You’re not going to stop me, mate!” “People think I’m odd when I answer this way. I only think of one thing, and that’s winning. It takes up all my time. “I think about the guys behind me. I like to think ‘the harder you run, Derek, ‘the harder you are going to make it for the others.’ “Make them suffer, boy, make them suffer!” I say to myself. I get a kick out of thinking they are going through hell behind me. “You look around and see the agony in the faces behind you. You say ‘I’m feeling tired, but how must they feel, trying to catch up.’ The marathon is a ruthless race, and to win it a runner must be ruthless. If he feels no pain at the end, he knows he has I failed to get the best out of his body.” In the Traralgon Marathon, Clayton will not be out to crack his unofficial world record time. His main aim is to test his fitness prior to running in the Commonwealth Games, four weeks later.
This three paper feature for Saturday’s Traralgon Marathon has been compiled and prepared by Martin Thompson.
Ancient Greeks started it …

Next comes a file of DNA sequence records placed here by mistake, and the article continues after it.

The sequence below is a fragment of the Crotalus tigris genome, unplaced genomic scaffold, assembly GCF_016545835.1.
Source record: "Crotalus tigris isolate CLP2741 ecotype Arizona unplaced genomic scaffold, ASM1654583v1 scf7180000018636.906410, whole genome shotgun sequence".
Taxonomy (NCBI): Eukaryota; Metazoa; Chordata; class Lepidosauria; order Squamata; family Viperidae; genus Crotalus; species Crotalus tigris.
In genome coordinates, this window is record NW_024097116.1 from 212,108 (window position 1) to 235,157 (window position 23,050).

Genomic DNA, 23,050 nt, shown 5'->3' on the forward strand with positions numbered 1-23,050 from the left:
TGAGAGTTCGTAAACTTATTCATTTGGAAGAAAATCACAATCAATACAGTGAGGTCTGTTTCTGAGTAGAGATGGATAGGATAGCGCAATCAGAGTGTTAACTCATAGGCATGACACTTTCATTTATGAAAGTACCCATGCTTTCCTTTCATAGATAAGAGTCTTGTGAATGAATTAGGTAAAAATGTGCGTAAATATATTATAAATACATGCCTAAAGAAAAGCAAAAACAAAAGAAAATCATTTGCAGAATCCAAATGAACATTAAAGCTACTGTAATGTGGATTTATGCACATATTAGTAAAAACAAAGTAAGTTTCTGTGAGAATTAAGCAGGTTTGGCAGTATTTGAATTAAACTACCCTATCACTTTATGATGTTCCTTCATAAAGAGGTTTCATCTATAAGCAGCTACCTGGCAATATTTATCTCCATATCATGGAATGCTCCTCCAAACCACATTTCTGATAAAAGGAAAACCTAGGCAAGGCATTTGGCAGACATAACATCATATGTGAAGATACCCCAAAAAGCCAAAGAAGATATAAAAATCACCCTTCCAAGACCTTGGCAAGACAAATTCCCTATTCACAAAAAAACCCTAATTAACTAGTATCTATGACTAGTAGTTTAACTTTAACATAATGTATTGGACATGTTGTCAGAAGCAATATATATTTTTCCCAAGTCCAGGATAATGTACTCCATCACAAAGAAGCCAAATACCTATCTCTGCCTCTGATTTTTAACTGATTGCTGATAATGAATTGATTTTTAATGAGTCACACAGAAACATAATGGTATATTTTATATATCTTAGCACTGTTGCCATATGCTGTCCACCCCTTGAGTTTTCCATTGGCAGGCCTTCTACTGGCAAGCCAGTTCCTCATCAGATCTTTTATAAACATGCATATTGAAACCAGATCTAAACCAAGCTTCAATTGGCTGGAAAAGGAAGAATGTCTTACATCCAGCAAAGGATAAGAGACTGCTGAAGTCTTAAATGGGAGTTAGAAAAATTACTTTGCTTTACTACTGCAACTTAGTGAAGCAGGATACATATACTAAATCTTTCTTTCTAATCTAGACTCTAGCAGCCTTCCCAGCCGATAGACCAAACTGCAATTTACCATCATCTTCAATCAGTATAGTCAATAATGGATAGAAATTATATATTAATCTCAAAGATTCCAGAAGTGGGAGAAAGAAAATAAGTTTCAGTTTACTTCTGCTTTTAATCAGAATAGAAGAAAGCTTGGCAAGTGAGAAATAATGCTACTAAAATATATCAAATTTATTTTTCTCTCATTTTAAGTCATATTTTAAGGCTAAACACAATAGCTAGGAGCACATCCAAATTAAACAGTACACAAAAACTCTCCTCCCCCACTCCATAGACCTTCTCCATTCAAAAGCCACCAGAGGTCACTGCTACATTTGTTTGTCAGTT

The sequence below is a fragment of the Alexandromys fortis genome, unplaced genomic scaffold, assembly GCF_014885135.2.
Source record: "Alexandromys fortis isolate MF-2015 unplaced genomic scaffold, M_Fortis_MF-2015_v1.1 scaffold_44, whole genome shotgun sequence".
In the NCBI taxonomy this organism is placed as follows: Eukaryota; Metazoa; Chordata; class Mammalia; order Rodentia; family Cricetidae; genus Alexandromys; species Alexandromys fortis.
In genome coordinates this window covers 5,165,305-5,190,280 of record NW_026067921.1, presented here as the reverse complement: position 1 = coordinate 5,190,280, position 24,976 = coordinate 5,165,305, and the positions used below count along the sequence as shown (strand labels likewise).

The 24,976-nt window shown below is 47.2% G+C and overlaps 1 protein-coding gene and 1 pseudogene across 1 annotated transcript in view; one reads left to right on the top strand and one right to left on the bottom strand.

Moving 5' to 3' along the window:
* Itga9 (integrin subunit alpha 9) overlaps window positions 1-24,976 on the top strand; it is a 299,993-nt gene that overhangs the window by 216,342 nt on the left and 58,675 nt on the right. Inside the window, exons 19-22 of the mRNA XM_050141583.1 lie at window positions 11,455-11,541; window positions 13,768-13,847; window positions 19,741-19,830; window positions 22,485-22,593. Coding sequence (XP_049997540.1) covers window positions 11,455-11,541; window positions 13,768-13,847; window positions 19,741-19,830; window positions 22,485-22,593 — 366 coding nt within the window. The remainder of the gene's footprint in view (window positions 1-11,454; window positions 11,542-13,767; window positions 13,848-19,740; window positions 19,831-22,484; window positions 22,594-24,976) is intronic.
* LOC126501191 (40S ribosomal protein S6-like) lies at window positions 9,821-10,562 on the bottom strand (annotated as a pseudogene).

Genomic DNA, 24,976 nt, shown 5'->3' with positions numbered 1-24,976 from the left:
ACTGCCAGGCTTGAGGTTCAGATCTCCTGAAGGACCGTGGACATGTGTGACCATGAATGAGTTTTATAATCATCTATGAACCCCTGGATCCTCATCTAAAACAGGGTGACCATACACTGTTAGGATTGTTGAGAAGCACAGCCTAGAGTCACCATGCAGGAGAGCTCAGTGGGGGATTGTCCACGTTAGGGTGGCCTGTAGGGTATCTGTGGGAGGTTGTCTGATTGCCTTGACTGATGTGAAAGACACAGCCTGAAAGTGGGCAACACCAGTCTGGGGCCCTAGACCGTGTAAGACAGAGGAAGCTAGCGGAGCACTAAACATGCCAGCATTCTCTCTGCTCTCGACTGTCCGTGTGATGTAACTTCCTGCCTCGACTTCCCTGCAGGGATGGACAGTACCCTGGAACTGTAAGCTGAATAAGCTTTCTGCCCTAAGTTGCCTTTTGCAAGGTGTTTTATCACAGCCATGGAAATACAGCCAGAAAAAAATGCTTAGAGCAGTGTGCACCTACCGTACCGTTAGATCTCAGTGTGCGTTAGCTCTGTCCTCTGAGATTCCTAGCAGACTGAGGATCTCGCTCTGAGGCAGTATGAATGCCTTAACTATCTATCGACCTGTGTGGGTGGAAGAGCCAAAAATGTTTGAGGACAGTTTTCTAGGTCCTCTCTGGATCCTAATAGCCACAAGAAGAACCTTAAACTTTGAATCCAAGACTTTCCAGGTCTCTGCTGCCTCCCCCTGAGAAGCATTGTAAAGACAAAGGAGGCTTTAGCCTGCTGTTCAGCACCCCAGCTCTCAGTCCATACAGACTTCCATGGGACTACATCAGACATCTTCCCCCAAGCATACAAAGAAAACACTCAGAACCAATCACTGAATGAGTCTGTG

Gasping out; “Rejoice, we conquer” as joyfully as his tongue can utter the words a poor tired youth drops lifeless into the arms of the Athenians who have hurried out of their city to hear his, tidings. Thus ended the great victory of the Greeks over Darius the Mede, master of Asia in 490 BC. Darius with his hordes landed on Greek soil with the aim of taking Athens first. A small group of Athenian soldiers met the army of Darius at the plain of Marathon. The Greeks defeated the Persians and then called upon Pheidippides (a great athlete of the time) to take the news to the Capital. Throwing down his shield he swiftly ran 150 miles to Athens in two days and died as he delivered his message. When the Olympic Games were revived in 1896 at Athens it was decided that a race should be held in honour of the ancient Greek’s sacrifice.
The Journal, Thursday June 4, 1970 – Page 16
Runners to watch